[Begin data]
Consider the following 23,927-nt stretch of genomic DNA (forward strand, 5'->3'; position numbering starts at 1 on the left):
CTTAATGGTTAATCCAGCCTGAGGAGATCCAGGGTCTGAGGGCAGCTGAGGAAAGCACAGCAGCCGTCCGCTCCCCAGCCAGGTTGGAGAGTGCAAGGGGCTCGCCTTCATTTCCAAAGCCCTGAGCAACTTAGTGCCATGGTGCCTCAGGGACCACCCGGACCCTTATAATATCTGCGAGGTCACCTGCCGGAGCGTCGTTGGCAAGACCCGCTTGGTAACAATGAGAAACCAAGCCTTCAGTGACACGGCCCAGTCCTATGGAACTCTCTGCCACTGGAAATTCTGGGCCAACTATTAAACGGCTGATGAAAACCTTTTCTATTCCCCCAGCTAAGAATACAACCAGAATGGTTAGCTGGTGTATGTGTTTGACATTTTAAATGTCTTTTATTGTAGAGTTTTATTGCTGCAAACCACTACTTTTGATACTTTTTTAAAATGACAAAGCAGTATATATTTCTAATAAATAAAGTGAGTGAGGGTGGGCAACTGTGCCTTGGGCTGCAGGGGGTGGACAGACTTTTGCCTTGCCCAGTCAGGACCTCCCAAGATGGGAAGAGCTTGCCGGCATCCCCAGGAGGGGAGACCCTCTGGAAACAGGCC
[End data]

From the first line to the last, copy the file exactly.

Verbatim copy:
Consider the following 23,927-nt stretch of genomic DNA (forward strand, 5'->3'; position numbering starts at 1 on the left):
CTTAATGGTTAATCCAGCCTGAGGAGATCCAGGGTCTGAGGGCAGCTGAGGAAAGCACAGCAGCCGTCCGCTCCCCAGCCAGGTTGGAGAGTGCAAGGGGCTCGCCTTCATTTCCAAAGCCCTGAGCAACTTAGTGCCATGGTGCCTCAGGGACCACCCGGACCCTTATAATATCTGCGAGGTCACCTGCCGGAGCGTCGTTGGCAAGACCCGCTTGGTAACAATGAGAAACCAAGCCTTCAGTGACACGGCCCAGTCCTATGGAACTCTCTGCCACTGGAAATTCTGGGCCAACTATTAAACGGCTGATGAAAACCTTTTCTATTCCCCCAGCTAAGAATACAACCAGAATGGTTAGCTGGTGTATGTGTTTGACATTTTAAATGTCTTTTATTGTAGAGTTTTATTGCTGCAAACCACTACTTTTGATACTTTTTTAAAATGACAAAGCAGTATATATTTCTAATAAATAAAGTGAGTGAGGGTGGGCAACTGTGCCTTGGGCTGCAGGGGGTGGACAGACTTTTGCCTTGCCCAGTCAGGACCTCCCAAGATGGGAAGAGCTTGCCGGCATCCCCAGGAGGGGAGACCCTCTGGAAACAGGCC